Timber Wolf, Lake Superior, Ontario

A lone timber wolf greets
paddlers along the north shore
of Lake Superior, Canada
(Photo by Michael Neiger)

The Rucksack Masthead
By Michael A. Neiger, Marquette, Michigan
Wilderness tripper: backpacking, winter camping, swift-water canoeing
Web site URL: http://therucksack.tripod.com • E-mail: mneiger@hotmail.com
Contents copyright © 1984-2007 by Michael A. Neiger • All rights reserved.


Bush skills

By Michael A. Neiger

Last updated on October 13, 2004

Contents of page

   Water purification
      How to use iodine tablets
      Articles in Backpacker Magazine
      Manufacturer links

Looking for
wilderness tripping
equipment and
For 100's of sources for wilderness tripping equipment and supplies, visit the sources for gear page on this Web site.

Need help
finding a book?
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a book, catalog,
or Web site.
If you know of a useful outdoor-related book, catalog, or Web site not listed on this Web site, e-mail the book's title, subtitle, author, publisher, date of publication, and short description; or the catalog's address and phone number; or the Web site's URL to Michael Neiger at mneiger@hotmail.com.

** Recommended



All surface water should be considered contaminated with giardia. In addition, always assume a wolf is relieving itself in the water just upstream as it feeds on a bloated, maggot-infested animal carcass floating in the water. To reduce the chances of problems, boil, filter, or treat all water with iodine tablets.

POTABLE AQUA IODINE TABLET TECHNIQUE--It is very important to read and follow the manufacturer's directions. Place two (2) tablets (not one) in a quart water bottle. Once you can see that the iodine tablets have dissolved, shake the bottle and reexamine it to see if both tablets have in fact dissolved. If they've dissolved, invert the bottle, loosen the cap slightly, and squeeze the sides of the bottle until some of the water is forced out through the threads, thereby exposing this hidden area of potential contamination to iodinated water.

Note: depending on the condition of your tablets, it may take anywhere from 2 minutes (new tablets) to over 30 minutes (older tablets) for the tablets to dissolve before you can rinse the bottle threads. Once the tablets have dissolved and the threads have been rinsed, wait at least thirty (30) minutes before ingesting the water.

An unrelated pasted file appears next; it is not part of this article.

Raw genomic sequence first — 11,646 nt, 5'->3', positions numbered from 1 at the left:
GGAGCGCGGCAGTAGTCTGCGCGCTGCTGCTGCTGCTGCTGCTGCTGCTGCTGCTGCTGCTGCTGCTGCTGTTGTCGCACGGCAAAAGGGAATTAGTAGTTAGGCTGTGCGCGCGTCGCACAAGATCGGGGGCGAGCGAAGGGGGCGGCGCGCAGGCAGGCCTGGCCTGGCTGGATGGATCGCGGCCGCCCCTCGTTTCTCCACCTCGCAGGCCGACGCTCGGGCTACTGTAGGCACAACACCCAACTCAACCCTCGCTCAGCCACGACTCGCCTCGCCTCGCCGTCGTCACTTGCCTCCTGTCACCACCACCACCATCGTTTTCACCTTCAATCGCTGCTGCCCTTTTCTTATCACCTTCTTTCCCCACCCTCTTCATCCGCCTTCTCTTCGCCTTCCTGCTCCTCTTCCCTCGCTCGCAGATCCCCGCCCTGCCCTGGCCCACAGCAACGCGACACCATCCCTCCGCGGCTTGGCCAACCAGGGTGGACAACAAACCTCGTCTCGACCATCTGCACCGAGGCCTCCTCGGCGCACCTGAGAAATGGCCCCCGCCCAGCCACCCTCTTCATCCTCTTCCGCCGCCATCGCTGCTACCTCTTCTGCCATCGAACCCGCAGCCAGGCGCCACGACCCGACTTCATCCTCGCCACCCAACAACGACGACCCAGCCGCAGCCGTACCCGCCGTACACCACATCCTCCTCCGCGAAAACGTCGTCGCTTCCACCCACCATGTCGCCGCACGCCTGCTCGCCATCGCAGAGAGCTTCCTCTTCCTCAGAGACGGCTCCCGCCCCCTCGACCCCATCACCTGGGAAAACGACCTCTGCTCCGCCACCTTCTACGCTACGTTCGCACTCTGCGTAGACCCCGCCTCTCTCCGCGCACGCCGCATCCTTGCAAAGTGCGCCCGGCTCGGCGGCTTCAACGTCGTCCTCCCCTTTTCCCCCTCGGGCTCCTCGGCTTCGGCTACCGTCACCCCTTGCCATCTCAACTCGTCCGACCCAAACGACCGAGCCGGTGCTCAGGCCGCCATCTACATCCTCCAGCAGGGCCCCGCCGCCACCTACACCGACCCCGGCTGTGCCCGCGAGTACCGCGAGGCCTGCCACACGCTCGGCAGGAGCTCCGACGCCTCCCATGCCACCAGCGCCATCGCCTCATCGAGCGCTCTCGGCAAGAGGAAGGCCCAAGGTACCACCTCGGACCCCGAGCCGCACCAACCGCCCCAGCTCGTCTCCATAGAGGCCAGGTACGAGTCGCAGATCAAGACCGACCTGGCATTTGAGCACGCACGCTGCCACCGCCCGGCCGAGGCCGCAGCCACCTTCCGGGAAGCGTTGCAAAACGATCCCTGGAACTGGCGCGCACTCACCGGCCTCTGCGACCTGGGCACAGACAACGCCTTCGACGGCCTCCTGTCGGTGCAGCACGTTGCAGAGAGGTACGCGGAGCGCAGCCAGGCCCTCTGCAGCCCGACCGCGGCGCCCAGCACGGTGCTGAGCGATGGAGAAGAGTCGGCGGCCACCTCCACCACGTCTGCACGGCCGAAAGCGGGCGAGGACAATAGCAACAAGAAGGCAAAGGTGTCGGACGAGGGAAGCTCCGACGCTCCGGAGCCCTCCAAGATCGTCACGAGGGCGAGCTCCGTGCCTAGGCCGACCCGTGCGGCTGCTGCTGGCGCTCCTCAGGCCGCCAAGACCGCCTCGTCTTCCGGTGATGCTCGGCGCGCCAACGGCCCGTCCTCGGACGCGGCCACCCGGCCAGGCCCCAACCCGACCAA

To improve the taste and clarity of iodine treated water, simply use two of the neutralizing tablets that are prepackaged in another bottle with some Portable Aqua iodine products. However, don't add these tablets--or a drink mix for that matter--until the 30-minute contact time has passed as these will render the iodine ineffective. Adding vitamin C powder is another way of improving the clarity and taste of iodinated water (simply grind up vitamin C tablets in a coffee bean grinder).

According to the manufacturer, an unopened bottle of Portable Aqua iodine tablets stored at temperatures between 60 and 86 degrees F should have a shelf life of four years. An opened, but tightly closed, bottle of iodine tablets should be good for about one year, after which it should be discarded. To determine the expiration date of a particular bottle, examine the vertical lot number on the label. For example, the lot number "49127"" means that the product was manufactured in the 4th month of the year 1991 and was the 27th batch produced.

Since exposure to heat, humidity, moisture, and air will reduce the effectiveness of iodine tablets in short order, carry a "working bottle" containing about eight (8) tablets and a "stock bottle" containing the remaining supply. This technique is especially important in rainy, wet weather or when it is very humid.

For more info about iodine tablets, contact:
  Portable Aqua
  WPC Brands





December 2003, pp. 45-66
   "What's in the Water?" by Peter Jaret

December 2003, pp. 98-99
   "Clean Water Act," by Dennis Lewon

September 2001, p. 27
   "Drinking Risky Water," by Buck Tilton

December 2000, p. 29
   "Thwarting the Super Cootie," by Therses Iknoian

December 2000, p. 29
   "Conquering Crypto," by Therses Iknoian

September 2000, p. 141
   "McNett Aquamira," by Michael Lanza

March 2000, p. 174
   "A Long Life for Your Filter," by M. Lanza

December 1998, p. 138
   "Filter First-Aid," by Kristin Hostetter

October 1997, pp. 24-29
   "Gut Reactions," by Buck Tilton

December 1996, pp. 56-66
   "An Issue of Purity: What's in the Water," by Mark Jenkins

May 1994, pp. 48-53
   Unknown article on backcountry hygiene, by Buck Tilton

June 1992, pp. 51
   "Just Say No to Untreated Water," by Fred Bouwman, et al

April 1991, pp. 18-22
   "Safe Water," by Cindy Ross





General Ecology, Inc.



McNett Outdoor

MSR (Mountain Safety Research

Polar Equipment, Inc.

Safe Water Anywhere

Stearns, Inc.


Timberline Filters, Inc.

WPC Brands, Inc.
   (Wisconsin Pharmacal Company)

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In God's wilderness lies the hope of the world,
the great, fresh, unblighted, unredeemed wilderness.
— John Muir 1838-1914, Alaska Wilderness, 1890

Content Copyright © by Michael A. Neiger
All rights reserved.
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